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News Release USDL: 97-108
Wednesday, March 26, 1997
Contact: Al Belsky, (202)-219-8151
Hanover Foods Faces Nearly $500,000 Fine For Alleged Safety And Health Violations
Hanover Foods Corporation is facing a $498,000 fine for refusing to correct job safety hazards that caused two amputations last year at its Clayton, Del., facility, according to citations issued by the Occupational Safety and Health Administration (OSHA).
A food processing manufacturer headquartered in Hanover, Pa., the company prepares and packages frozen vegetables and dinner entrees. Nationwide, Hanover employs approximately 4,000 workers; about 400 people work at the Clayton plant during its busiest production periods.
Hanover Foods is being cited for more than 30 violations including failure to properly safeguard machinery, failure to inspect and test safety relief valves and lack of employee training in safety and health procedures.
"There is a long and sorry record of violations at Hanover Foods' Clayton facility," said Greg Watchman, acting assistant secretary of labor for occupational safety and health. "By now this company should know full well that its offenses put workers at risk and cause unnecessary pain and suffering. Hanover cannot be allowed to continue such callous disregard for its workers' well-being."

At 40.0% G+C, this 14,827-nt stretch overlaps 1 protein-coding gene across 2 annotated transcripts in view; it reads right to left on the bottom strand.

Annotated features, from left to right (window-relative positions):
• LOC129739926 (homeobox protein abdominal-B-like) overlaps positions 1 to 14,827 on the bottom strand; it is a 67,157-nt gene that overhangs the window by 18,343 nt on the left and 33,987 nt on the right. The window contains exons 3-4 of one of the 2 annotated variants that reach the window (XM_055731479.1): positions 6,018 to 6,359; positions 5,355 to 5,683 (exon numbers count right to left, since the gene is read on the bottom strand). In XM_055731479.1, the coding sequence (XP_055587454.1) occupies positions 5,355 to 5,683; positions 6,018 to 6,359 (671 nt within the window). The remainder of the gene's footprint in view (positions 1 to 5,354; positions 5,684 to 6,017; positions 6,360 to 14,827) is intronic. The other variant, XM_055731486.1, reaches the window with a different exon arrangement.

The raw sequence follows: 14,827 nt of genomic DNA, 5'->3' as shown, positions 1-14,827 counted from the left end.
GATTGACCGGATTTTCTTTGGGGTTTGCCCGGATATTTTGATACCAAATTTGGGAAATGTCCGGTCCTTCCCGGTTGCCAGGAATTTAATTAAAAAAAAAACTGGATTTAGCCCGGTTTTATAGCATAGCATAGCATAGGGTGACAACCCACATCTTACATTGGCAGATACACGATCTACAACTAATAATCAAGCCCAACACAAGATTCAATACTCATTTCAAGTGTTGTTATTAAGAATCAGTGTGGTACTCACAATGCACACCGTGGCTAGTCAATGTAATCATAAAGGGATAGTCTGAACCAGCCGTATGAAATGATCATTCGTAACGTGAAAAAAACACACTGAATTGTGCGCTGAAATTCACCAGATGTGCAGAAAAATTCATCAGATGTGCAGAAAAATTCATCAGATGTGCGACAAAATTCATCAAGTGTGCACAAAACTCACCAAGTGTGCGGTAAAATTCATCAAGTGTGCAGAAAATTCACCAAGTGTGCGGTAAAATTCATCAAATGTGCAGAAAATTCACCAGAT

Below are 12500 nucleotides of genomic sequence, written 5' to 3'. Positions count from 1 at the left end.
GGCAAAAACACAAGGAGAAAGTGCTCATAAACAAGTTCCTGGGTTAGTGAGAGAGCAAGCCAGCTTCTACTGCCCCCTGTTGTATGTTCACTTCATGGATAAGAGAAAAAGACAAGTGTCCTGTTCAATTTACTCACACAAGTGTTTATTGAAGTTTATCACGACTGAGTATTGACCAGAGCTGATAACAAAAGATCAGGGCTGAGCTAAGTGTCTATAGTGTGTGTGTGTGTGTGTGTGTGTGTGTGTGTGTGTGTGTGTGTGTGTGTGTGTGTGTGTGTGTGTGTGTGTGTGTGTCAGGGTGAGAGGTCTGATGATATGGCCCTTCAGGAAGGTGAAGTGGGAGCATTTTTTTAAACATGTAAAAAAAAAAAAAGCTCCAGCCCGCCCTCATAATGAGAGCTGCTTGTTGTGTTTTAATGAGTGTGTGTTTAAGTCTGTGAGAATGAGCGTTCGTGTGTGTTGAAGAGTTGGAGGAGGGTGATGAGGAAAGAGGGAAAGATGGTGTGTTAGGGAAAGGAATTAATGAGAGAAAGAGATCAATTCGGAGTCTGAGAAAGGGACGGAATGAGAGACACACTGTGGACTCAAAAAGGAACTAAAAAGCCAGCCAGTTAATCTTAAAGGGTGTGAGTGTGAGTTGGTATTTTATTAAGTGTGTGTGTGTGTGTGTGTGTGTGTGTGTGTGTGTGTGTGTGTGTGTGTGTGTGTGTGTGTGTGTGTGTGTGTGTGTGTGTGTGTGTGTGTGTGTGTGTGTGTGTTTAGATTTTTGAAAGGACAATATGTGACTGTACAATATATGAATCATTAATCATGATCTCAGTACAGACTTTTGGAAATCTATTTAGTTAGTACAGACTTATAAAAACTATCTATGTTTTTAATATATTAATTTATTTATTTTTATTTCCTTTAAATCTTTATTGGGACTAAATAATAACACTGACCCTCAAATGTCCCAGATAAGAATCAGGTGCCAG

In 1994 Hanover was cited for serious violations of respiratory protection and emergency response standards. The following year the company was cited for serious violations of lockout/tagout procedures that guard against equipment starting up while employees are performing maintenance or service work, as well as problems involving respiratory protection, emergency response and safety management standards.
A follow-up inspection revealed continued problems, and in December 1996 OSHA issued two willful citations totaling $140,000 for lack of machine guarding and lockout/tagout procedures that caused two employees to suffer finger amputations. That inspection was triggered when a local ambulance service alerted OSHA concerning the amputations.
Citations are now being issued for $174,000 for three instances where Hanover allegedly failed to correct hazards discovered in previous inspections; for $245,000 for six willful violations; $44,000 for 13 serious violations; and $46,500 for one repeat violation. Three additional violations carry no proposed penalty.
Willful violations included an inadequate process safety management program that should have been designed to prevent catastrophic release of ammonia from the refrigeration system, failure to develop proper written operating procedures, failure to implement a mechanical integrity program and deficiencies in the company's emergency response program.
The company has 15 days to contest the citations before the independent Occupational Safety and Health Review Commission.
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